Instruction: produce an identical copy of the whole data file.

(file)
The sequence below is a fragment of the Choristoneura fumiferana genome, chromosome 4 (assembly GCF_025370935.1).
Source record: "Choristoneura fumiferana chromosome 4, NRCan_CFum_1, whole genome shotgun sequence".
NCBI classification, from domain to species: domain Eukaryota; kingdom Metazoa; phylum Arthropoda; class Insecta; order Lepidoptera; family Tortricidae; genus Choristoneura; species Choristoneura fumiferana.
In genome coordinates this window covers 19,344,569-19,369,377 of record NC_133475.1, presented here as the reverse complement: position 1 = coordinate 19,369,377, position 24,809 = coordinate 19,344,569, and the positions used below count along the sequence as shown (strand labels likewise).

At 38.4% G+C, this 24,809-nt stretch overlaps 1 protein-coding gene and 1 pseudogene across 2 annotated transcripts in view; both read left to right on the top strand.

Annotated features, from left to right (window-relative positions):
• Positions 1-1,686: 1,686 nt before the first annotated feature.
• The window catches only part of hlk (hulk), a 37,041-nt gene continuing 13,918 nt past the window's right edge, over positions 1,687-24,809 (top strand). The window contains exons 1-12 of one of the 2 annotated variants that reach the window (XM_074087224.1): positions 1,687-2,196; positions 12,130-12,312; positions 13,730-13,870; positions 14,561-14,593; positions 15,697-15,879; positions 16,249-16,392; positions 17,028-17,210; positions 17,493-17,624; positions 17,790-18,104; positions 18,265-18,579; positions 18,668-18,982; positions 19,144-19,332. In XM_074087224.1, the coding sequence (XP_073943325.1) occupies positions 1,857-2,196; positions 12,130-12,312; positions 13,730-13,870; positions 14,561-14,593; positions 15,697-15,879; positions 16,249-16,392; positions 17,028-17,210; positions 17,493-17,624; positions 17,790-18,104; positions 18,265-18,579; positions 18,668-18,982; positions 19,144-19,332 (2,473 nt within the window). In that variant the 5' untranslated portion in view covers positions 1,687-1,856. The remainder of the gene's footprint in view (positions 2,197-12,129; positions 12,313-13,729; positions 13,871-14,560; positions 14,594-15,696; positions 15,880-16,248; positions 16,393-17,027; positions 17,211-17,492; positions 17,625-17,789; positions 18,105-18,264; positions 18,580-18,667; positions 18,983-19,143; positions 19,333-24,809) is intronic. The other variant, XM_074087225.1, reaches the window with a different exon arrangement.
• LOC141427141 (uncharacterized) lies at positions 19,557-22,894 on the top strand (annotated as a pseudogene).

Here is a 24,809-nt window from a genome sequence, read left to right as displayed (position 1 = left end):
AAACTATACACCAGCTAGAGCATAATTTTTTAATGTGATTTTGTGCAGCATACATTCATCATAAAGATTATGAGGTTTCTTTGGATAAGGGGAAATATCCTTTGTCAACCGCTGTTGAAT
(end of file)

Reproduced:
The sequence below is a fragment of the Choristoneura fumiferana genome, chromosome 4 (assembly GCF_025370935.1).
Source record: "Choristoneura fumiferana chromosome 4, NRCan_CFum_1, whole genome shotgun sequence".
NCBI classification, from domain to species: domain Eukaryota; kingdom Metazoa; phylum Arthropoda; class Insecta; order Lepidoptera; family Tortricidae; genus Choristoneura; species Choristoneura fumiferana.
In genome coordinates this window covers 19,344,569-19,369,377 of record NC_133475.1, presented here as the reverse complement: position 1 = coordinate 19,369,377, position 24,809 = coordinate 19,344,569, and the positions used below count along the sequence as shown (strand labels likewise).

At 38.4% G+C, this 24,809-nt stretch overlaps 1 protein-coding gene and 1 pseudogene across 2 annotated transcripts in view; both read left to right on the top strand.

Annotated features, from left to right (window-relative positions):
• Positions 1-1,686: 1,686 nt before the first annotated feature.
• The window catches only part of hlk (hulk), a 37,041-nt gene continuing 13,918 nt past the window's right edge, over positions 1,687-24,809 (top strand). The window contains exons 1-12 of one of the 2 annotated variants that reach the window (XM_074087224.1): positions 1,687-2,196; positions 12,130-12,312; positions 13,730-13,870; positions 14,561-14,593; positions 15,697-15,879; positions 16,249-16,392; positions 17,028-17,210; positions 17,493-17,624; positions 17,790-18,104; positions 18,265-18,579; positions 18,668-18,982; positions 19,144-19,332. In XM_074087224.1, the coding sequence (XP_073943325.1) occupies positions 1,857-2,196; positions 12,130-12,312; positions 13,730-13,870; positions 14,561-14,593; positions 15,697-15,879; positions 16,249-16,392; positions 17,028-17,210; positions 17,493-17,624; positions 17,790-18,104; positions 18,265-18,579; positions 18,668-18,982; positions 19,144-19,332 (2,473 nt within the window). In that variant the 5' untranslated portion in view covers positions 1,687-1,856. The remainder of the gene's footprint in view (positions 2,197-12,129; positions 12,313-13,729; positions 13,871-14,560; positions 14,594-15,696; positions 15,880-16,248; positions 16,393-17,027; positions 17,211-17,492; positions 17,625-17,789; positions 18,105-18,264; positions 18,580-18,667; positions 18,983-19,143; positions 19,333-24,809) is intronic. The other variant, XM_074087225.1, reaches the window with a different exon arrangement.
• LOC141427141 (uncharacterized) lies at positions 19,557-22,894 on the top strand (annotated as a pseudogene).

Here is a 24,809-nt window from a genome sequence, read left to right as displayed (position 1 = left end):
AAACTATACACCAGCTAGAGCATAATTTTTTAATGTGATTTTGTGCAGCATACATTCATCATAAAGATTATGAGGTTTCTTTGGATAAGGGGAAATATCCTTTGTCAACCGCTGTTGAAT